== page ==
FAA sees lessons from Boeing 787 battery woes

Sat Apr 13, 2013 12:58pm EDT
 
Email This Article |
Share This Article
  • Facebook
  • LinkedIn
  • Twitter
| Print This Article | Single Page
[-] Text [+]

By Andrea Shalal-Esa

NEW YORK/COLORADO SPRINGS, Colorado (Reuters) - U.S. regulators are discussing whether the batteries that burned on Boeing Co's 787 Dreamliner hold any lessons for other aircraft or vehicles.

George Nield, associate administrator for commercial space transportation at the Federal Aviation Administration, said a dialogue is taking place about whether the overheating of two lithium-ion batteries on the 787 could have broader implications.

"Everyone's looking to see if there are any lessons to be learned from this," Nield told Reuters during a conference hosted by the Space Foundation this week.

The discussion marks a shift for the agency. Two months after the Dreamliner was approved for service in 2011, a lithium-ion battery caught fire on a Cessna business jet, prompting the FAA to order that lithium-ion batteries be replaced with less hazardous cells on all of those jets within a week. But the agency concluded there were no broader lessons to be learned for the 787 or other aircraft.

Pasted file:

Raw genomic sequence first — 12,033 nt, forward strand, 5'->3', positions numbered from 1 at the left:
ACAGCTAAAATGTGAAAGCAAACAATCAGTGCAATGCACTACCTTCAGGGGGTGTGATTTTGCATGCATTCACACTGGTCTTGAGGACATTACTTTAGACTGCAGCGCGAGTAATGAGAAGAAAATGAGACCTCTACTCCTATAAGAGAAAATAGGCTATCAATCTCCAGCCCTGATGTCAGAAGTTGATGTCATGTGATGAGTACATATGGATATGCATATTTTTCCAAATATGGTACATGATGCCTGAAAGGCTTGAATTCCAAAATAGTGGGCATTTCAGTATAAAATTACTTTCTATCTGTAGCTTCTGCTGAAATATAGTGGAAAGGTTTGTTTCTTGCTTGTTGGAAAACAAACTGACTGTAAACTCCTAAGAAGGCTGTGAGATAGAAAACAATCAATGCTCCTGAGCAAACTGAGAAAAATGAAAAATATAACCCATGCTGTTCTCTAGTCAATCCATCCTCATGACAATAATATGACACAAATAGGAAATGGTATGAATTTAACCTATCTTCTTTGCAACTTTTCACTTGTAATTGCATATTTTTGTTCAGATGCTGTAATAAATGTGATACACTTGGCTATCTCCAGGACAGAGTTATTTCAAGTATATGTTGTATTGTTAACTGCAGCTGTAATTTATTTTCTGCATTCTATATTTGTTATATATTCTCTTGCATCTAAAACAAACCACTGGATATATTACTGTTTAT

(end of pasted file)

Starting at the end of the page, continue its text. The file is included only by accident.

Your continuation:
Nield, who noted that the International Space Station is among the platforms that use the batteries, said the discussion is different now.

"There might not have been a lot (of dialogue) in the past, but I can assure you there will be going forward," Nield said.

POPULAR BUT TRICKY

Lightweight and power-packed, lithium-ion batteries are used to power electric cars, laptops, tablets, cell phones, satellites. They are even used on the Lockheed Martin Corp F-35 fighter jet. The number of cells manufactured globally has leapt to 4.4 billion in 2012 from 800 million in 2002.   Continued...

 
The burnt auxiliary power unit battery, removed from an All Nippon Airways' (ANA) Boeing Co 787 Dreamliner plane which made an emergency landing on January 16, 2013 in Takamatsu, is inspected by the manufacturer at the headquarters of GS Yuasa Corp in Kyoto, western Japan, in this handout photo taken on January 26, 2013 and released by the Japan Transport Safety Board (JTSB) February 5, 2013. REUTERS/Japan Transport Safety Board/Handout